Last Updated

16 Jul 2019

Accelerating Development of Vaccines for Malaria Elimination Using a Novel Clinical Target Validation Approach

Objectives

This project aims at supporting the evaluation of novel PE vaccine antigens. Evaluation of these antigens using conventional vaccine development approach is not financially feasible and is unlikely to lead to conclusive outcomes regarding target validation due to the high number of variables (e.g., delivery platform selection, adjuvant selection, variable immune responses, etc.).

The plan is to accelerate target validation for malaria vaccine development by employing a novel, translational research approach that uses mAbs—with demonstrated preclinical functional activity—in CHMI studies. This would enable validation of target antigens, and provide a critical reagent (i.e., protective mAb), prior to engaging in vaccine development efforts.

Principal Institution(s)

Rationale and Abstract

Highly efficacious vaccines that interrupt malaria transmission (VIMT) are urgently needed to help control malaria and support future elimination and eventual eradication efforts. Pre-erythrocytic (PE) vaccines that prevent mosquito-to-human transmission are highly desirable; they can prevent disease and death, as well as support elimination efforts by preventing infection, thereby breaking the cycle of transmission. Controlled human malaria infection (CHMI) models enable the determination of VIMT-PE vaccine efficacy in small numbers of volunteers.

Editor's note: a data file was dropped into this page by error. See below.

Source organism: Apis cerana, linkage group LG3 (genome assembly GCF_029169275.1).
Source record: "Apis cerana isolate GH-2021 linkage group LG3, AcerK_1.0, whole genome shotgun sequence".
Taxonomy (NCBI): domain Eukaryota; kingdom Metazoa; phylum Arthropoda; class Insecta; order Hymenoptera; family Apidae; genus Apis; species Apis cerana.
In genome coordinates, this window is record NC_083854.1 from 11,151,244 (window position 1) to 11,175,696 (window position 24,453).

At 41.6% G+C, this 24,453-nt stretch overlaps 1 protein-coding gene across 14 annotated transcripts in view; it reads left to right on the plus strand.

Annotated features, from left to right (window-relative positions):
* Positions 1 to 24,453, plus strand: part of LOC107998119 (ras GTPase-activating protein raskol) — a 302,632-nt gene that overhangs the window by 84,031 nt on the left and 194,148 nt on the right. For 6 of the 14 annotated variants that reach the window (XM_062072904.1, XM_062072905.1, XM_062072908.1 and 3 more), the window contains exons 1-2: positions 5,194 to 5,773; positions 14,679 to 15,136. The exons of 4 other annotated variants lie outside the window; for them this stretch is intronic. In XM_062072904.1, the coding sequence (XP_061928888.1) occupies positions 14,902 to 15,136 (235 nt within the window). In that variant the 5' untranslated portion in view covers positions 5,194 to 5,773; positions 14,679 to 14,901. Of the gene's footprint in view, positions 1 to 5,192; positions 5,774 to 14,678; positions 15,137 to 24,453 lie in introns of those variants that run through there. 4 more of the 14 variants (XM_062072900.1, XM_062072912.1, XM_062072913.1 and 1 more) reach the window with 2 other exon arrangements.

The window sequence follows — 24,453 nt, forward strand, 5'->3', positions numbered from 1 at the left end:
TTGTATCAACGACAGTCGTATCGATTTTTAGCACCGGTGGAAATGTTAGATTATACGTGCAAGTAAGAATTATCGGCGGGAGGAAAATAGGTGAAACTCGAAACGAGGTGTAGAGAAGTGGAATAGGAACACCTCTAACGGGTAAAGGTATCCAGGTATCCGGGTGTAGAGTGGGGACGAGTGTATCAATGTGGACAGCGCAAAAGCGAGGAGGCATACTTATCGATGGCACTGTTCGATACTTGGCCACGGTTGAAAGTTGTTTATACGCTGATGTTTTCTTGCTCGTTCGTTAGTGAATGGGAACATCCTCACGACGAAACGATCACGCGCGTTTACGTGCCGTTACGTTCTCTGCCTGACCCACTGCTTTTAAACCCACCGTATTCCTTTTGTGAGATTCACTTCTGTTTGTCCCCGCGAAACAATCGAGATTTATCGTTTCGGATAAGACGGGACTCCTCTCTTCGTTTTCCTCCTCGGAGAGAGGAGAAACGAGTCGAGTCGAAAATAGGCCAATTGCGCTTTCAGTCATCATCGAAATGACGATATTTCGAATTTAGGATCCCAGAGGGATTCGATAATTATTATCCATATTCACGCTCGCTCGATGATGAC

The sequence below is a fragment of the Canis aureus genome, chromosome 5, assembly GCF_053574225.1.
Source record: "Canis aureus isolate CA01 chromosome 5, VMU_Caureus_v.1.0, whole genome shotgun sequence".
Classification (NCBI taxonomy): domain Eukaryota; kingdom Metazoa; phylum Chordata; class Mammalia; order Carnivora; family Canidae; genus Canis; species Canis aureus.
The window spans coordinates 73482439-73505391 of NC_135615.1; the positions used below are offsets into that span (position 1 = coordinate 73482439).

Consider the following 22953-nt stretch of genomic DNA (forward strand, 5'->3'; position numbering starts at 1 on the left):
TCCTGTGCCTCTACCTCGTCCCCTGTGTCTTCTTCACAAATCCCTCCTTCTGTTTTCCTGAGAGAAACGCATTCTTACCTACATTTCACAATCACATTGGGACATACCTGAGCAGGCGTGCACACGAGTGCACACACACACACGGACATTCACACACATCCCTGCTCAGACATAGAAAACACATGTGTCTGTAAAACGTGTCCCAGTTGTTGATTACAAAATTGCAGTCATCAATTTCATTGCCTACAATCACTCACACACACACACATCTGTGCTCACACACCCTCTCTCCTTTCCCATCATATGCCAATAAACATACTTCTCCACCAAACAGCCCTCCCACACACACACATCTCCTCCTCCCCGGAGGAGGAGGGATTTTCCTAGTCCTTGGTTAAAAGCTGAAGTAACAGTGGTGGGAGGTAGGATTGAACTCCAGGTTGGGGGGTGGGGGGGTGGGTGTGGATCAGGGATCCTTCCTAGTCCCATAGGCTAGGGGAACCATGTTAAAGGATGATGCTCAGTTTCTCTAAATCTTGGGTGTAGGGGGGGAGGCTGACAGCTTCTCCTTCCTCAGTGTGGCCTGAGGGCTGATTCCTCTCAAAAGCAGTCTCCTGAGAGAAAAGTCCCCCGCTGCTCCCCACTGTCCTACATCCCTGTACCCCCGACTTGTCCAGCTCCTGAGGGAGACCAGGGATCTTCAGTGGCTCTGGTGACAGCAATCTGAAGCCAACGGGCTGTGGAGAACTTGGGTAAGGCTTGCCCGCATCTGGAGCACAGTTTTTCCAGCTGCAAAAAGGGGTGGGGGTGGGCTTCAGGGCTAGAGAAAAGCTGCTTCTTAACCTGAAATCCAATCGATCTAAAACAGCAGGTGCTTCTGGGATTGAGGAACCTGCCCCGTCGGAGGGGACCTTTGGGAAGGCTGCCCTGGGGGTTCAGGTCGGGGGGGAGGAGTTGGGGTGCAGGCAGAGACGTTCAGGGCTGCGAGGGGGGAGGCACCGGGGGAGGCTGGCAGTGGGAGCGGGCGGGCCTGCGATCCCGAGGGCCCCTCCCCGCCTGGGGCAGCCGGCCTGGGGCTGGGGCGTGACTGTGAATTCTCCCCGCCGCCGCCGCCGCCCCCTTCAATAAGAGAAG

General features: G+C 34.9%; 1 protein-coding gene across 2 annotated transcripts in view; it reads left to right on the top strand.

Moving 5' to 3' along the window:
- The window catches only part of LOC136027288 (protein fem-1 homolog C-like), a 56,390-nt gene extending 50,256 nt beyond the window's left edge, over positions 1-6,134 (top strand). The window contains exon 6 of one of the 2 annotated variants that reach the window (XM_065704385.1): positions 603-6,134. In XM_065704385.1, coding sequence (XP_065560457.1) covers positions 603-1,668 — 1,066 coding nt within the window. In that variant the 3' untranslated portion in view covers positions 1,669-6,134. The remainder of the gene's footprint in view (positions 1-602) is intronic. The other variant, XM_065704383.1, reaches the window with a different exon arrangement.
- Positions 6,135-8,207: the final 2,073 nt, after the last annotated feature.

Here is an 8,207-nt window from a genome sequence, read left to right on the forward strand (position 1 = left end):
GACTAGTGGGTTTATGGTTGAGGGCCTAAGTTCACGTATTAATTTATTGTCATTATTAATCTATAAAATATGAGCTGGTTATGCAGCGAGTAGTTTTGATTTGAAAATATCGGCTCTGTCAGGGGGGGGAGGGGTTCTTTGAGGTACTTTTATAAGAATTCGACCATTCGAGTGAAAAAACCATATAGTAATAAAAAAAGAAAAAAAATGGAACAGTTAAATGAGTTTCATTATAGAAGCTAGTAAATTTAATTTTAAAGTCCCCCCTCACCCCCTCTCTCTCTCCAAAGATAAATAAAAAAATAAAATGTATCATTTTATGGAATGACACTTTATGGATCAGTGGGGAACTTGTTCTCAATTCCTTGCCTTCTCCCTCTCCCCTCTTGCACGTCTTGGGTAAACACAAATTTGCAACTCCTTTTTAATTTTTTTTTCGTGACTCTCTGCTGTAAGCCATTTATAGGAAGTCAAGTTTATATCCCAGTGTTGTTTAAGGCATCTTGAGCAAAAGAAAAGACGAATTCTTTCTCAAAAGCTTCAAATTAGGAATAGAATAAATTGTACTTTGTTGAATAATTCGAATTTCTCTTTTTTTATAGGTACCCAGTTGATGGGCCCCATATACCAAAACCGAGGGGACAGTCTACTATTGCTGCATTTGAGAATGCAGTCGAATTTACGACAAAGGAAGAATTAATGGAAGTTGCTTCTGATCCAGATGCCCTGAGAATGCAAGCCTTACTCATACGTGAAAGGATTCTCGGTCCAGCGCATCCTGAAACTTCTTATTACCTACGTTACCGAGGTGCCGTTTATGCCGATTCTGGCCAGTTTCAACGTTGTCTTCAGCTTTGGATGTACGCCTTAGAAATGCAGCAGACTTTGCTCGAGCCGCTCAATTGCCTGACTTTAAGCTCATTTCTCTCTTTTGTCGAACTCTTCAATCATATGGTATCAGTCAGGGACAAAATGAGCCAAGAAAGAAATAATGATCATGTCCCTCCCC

The PATH Malaria Vaccine Initiative, a program of the US-based global nonprofit organization PATH, initiated a tripartite collaboration with Ehime University and CellFree Sciences Co. Ltd. (both based in Japan) for the identification and initial validation of novel PE malaria vaccine candidates. The concept is to generate monoclonal antibodies (mAbs) directed against a panel of PE antigens that are candidate targets of humoral immunity. These mAbs will be evaluated, via passive transfer studies, for their capacity to protect against parasite infection using the well-established CHMI model.

Date

2013 Jan - NA

Total Project Funding

$591,396
Project Site